FOM: relevance and choice of logic
Neil Tennant
neilt at hums62.cohums.ohio-state.edu
Thu Nov 20 16:48:35 EST 1997
I couldn't tell from my email header who sent the following in
response to my posting about relevance in logical reasoning, but I'd
like to reply briefly. The person in question wrote as follows:
____________________________________________________________________
>From owner-fom at math.psu.edu Thu Nov 20 08:44:10 1997
>From a mathematical point of view, the intuitionistic restriction
on logic makes sense as an element in preserving a global property
of proofs, that of being "constructive". Is there any corresponding
global property of proofs (meaningful from a mathematical point of
view) that the restrictions [Neil Tennant proposes] help preserve?
... Here I wonder which intuitions of relevance [NT has] in mind. One
interpretation would be the ideas mathematicians have about what is
used in some essential way in a particular proof and what could be
eliminated without any great amount of work, but it doesn't appear
that this is what [he has] in mind.
____________________________________________________________________
This *is* actually what I had in mind, but perhaps the amount of
detail that I provided immediately upon raising the topic obscured the
motivation.
Just as mathematicians have (reasonably) clear intuitions about what
counts as a constructive piece of reasoning, so too do they have
(reasonably) clear intuitions about what counts as a piece of
*relevant* reasoning. They can sense when an assumption has *really
been used*, just as they can sense when some symbol (say, r) in a
proof stands for a *truly arbitrary real number*. Just as they would
generalize from F(r) to `for all reals x, F(x)' only when they
recognize that r is truly arbitrary, so too would they conclude to ~P
on the basis of a proof of absurdity only when they recognize that P
has really been used as an assumption in the proof of absurdity.
Now standard logical systems have nice formal requirements on
occurrences of parameters like r that ensure that applications of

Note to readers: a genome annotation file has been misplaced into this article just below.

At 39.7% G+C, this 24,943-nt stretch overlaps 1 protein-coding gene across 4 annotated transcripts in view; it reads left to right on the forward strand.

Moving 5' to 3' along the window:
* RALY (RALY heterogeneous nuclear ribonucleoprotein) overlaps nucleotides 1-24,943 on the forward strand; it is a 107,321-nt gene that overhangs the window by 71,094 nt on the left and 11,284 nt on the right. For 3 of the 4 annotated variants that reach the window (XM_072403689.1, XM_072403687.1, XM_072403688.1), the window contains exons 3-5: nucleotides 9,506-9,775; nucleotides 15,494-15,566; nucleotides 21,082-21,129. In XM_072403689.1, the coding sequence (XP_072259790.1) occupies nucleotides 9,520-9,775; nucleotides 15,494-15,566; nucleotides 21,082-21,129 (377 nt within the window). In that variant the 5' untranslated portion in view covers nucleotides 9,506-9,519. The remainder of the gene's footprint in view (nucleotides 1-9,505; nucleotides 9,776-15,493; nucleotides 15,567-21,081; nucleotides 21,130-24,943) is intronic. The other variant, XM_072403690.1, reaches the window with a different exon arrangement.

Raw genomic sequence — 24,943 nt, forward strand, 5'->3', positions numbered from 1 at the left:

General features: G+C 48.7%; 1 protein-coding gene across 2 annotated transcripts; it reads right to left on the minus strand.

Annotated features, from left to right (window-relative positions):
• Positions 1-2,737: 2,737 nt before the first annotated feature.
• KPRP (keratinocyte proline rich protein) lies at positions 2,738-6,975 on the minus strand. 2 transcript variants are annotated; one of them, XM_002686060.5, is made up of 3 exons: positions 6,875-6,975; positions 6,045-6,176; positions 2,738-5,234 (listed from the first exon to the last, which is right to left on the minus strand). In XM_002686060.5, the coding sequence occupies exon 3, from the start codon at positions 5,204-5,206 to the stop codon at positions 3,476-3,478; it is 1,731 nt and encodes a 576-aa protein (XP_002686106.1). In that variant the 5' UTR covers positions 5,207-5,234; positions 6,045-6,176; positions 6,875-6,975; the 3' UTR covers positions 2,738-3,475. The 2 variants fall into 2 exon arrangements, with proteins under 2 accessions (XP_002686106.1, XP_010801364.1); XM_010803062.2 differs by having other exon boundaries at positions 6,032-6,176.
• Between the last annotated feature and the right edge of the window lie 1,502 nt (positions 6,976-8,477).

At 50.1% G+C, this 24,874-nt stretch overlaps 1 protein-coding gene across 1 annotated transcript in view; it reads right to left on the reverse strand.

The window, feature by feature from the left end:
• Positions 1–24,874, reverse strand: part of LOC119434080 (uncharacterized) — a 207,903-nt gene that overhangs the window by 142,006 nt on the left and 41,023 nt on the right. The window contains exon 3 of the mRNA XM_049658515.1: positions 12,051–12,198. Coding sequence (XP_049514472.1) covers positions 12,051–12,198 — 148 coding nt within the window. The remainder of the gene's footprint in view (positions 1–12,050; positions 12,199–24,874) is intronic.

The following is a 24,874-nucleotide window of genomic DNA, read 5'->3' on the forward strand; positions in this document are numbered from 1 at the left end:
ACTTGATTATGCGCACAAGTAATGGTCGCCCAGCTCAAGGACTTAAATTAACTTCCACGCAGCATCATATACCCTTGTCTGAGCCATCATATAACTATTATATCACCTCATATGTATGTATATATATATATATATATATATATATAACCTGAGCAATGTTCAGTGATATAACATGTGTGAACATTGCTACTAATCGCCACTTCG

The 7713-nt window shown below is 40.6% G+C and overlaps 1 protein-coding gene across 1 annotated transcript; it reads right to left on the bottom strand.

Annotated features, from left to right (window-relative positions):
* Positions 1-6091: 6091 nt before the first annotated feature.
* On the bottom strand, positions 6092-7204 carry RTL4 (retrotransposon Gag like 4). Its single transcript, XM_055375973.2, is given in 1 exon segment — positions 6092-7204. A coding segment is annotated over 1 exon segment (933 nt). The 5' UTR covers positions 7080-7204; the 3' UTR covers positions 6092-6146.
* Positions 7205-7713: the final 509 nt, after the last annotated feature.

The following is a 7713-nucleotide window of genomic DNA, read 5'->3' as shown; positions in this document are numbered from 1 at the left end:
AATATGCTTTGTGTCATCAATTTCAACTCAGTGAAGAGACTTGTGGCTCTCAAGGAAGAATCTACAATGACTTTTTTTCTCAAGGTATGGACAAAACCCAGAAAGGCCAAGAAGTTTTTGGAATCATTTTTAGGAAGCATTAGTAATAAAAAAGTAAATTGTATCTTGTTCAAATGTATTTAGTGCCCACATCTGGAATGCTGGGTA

universal introduction will be valid. The requirement (a purely
syntactic one) is that the parameter r should not occur in any
assumption on which F(r) depends. This makes r `logically hygienic'
for universal introduction.
Note how *that* requirement already involves being able to tell what
assumptions the subordinate conclusion F(r) itself depends on!
What is *missing* in standard logic is formal provision for ensuring
that the assumptions in a formal proof on which its conclusion
'depends' are the asumptions on which it REALLY DEPENDS, in the
context of that proof. THIS is what I am proposing to capture with my
alternative system of natural deduction (and, correspondingly, sequent
calculus).
There is a further `global condition' which indeed can be stated, and
whose satisfaction entails that a relevant logic has to be exactly of
the kind that I am proposing. The condition is what I call the
"Non-Forfeiture of Epistemic Gain" (NFEG). I can explain it briefly:
Suppose you have a proof of a conclusion A from a set X of premises.
Suppose then that someone comes along and offers you a proof that in
fact # (absurdity) follows from X. Take his proof!--it represents
epistemic gain. Similarly, suppose what he had offered was instead a
proof of A from some *proper subset* of X. Again, take his proof!--for
it represents epistemic gain. Indeed, the most extreme form of the
latter kind of gain would be where the proper subset in question was
the empty set; for then you would have learned that A was a logical
truth, and that you didn't need any assumptions for its proof.
Generalizing: you make epistemic gain when you discover a proof of a
proper subsequent of a sequent you have already proved.
Now, consider searching for a proof of a final sequent Y:B. (Perhaps Y
is a set of mathematical axioms, and B a conjecture you are trying to
prove.) Suppose that you have got a proof fragment Pi worked out to
the point where all you need, in order to complete a proof for Y:B, is
a sub-proof of some sequent X:A occuring higher up in the sequent
proof of Y:B under construction. So you set about looking for a proof
Sigma of X:A.
Sigma ... the sub-proof you're looking for
---- X:A
\ /
\Pi/... the overall proof under construction
\/
Y:B ... the overall result to be proved
Suppose, now, that you do even better than Sigma---you
find a *gainful* proof Sigma*, of some *proper subsequent* X*:A* of X:A.
So you would like to be able to `plug in' Sigma* at the point within
Pi where you had planned to place Sigma:
Sigma* ... the gainful sub-proof you've found
---- X*:A* ... the epistemically gainful sequent
\ /
\Pi* ... what you hope will be a well-formed result
\/
Y:B ... the overall result to be proved
Now hear this!: many a system of relevance logic makes it impossible
for the overall result Pi* to now be a `relevant' proof! BUT, if we
insist on the Non-Forfeiture of Epistemic Gain, we are saying that by
putting Sigma* into the originally projected proof Pi at that point,
we should be able to get an overall proof with the structure of Pi
itself, or perhaps even some (shorter) proof Pi* that is better than Pi, in
so far as Pi* proves a *proper* subsequent of Y:B. Moreover, Pi* should
be effectively determinable (indeed, in linear time) from the last
configuration just displayed.
This, to my mind, is a useful kind of global property for a relevance
logic to have. It can be shown that NFEG uniquely determines the
logical rules (both natural deduction and sequent calculus) in both
the classical and the intuitionistic case. [Details can be found in
ch.10 of my book `The Taming of The True', OUP, 1997.]
More information about the FOM
mailing list